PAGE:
Speculation is a bad tool for development. Speculators have long been a bane of developing nations and particularly of Africa. The continent has a history of exploitation and continues to haemorrhage money, losing tens of millions of dollars daily in illicit flows. Africa loses far more in the value of illicit transfer of material goods and financial flows than it gains in investment, aid and assistance.
The recent thrust to impose a strict and unsuitable intellectual property regime on the sale and trade of seed threatens to worsen this problem by increasing control of the entire agricultural supply chain in corporate hands, removing it from smallholder farmers.
Subsistence agriculture has long been portrayed as inefficient by western development experts, not only in terms of productivity but more specifically because of its insignificant contribution to capital flows. Even successful subsistence and smallholder farmers move very little money through the agricultural supply chain and are therefore not seen as contributing toward economic growth.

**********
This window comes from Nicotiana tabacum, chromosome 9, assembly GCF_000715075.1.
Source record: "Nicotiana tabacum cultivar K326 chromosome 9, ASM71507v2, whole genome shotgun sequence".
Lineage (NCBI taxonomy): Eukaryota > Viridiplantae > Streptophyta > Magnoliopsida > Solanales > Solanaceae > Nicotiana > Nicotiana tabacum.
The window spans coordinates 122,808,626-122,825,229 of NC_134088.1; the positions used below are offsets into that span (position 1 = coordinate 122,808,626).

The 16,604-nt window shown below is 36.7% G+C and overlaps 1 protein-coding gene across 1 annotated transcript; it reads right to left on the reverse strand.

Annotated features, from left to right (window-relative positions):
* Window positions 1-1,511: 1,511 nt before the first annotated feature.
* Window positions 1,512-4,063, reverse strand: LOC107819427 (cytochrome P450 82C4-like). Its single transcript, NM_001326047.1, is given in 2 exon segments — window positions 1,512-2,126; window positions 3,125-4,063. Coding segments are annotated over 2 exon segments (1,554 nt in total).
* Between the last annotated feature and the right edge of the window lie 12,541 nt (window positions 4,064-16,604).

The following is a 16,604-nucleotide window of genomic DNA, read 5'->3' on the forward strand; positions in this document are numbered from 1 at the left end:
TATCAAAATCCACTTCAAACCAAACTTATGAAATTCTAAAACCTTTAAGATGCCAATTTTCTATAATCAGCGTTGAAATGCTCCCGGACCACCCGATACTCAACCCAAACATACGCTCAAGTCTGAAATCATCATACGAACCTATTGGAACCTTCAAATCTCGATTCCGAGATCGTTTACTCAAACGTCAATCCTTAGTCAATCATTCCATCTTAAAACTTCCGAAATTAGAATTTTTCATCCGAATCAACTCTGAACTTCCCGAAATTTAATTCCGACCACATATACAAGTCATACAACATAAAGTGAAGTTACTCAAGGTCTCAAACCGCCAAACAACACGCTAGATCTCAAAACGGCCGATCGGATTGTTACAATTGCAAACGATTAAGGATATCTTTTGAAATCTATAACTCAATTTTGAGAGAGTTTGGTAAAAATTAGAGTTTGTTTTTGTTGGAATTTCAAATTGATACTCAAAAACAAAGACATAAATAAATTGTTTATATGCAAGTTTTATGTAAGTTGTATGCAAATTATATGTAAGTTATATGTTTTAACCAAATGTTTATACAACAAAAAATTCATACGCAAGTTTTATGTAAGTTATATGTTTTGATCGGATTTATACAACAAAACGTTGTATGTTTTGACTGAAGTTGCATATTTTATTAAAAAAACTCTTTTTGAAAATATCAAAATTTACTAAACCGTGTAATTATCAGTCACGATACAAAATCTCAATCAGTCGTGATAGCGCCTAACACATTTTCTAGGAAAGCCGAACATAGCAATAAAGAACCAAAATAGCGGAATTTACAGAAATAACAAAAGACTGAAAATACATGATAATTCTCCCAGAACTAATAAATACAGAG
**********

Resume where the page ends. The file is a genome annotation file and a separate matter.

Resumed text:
Smallholders are nevertheless still profoundly vulnerable. The immediate risks they face are the consequence of crop loss through climatic events like floods, drought, or pest infestations. This has traditionally been dealt with by cultivating a wide variety of crops, trees and livestock by way of insurance.
Because such a system is inherently complex and fragile to interference, it is easily destabilised by ill-informed external interference. Quick fix, technological interventions are an almost open invitation to the law of unintended consequences.
Besides the increasing threats of land grabs and the consequent loss of arable farmland from traditional control to large foreign owners, proposals to modernise traditional seed saving and sharing customs have sinister implications.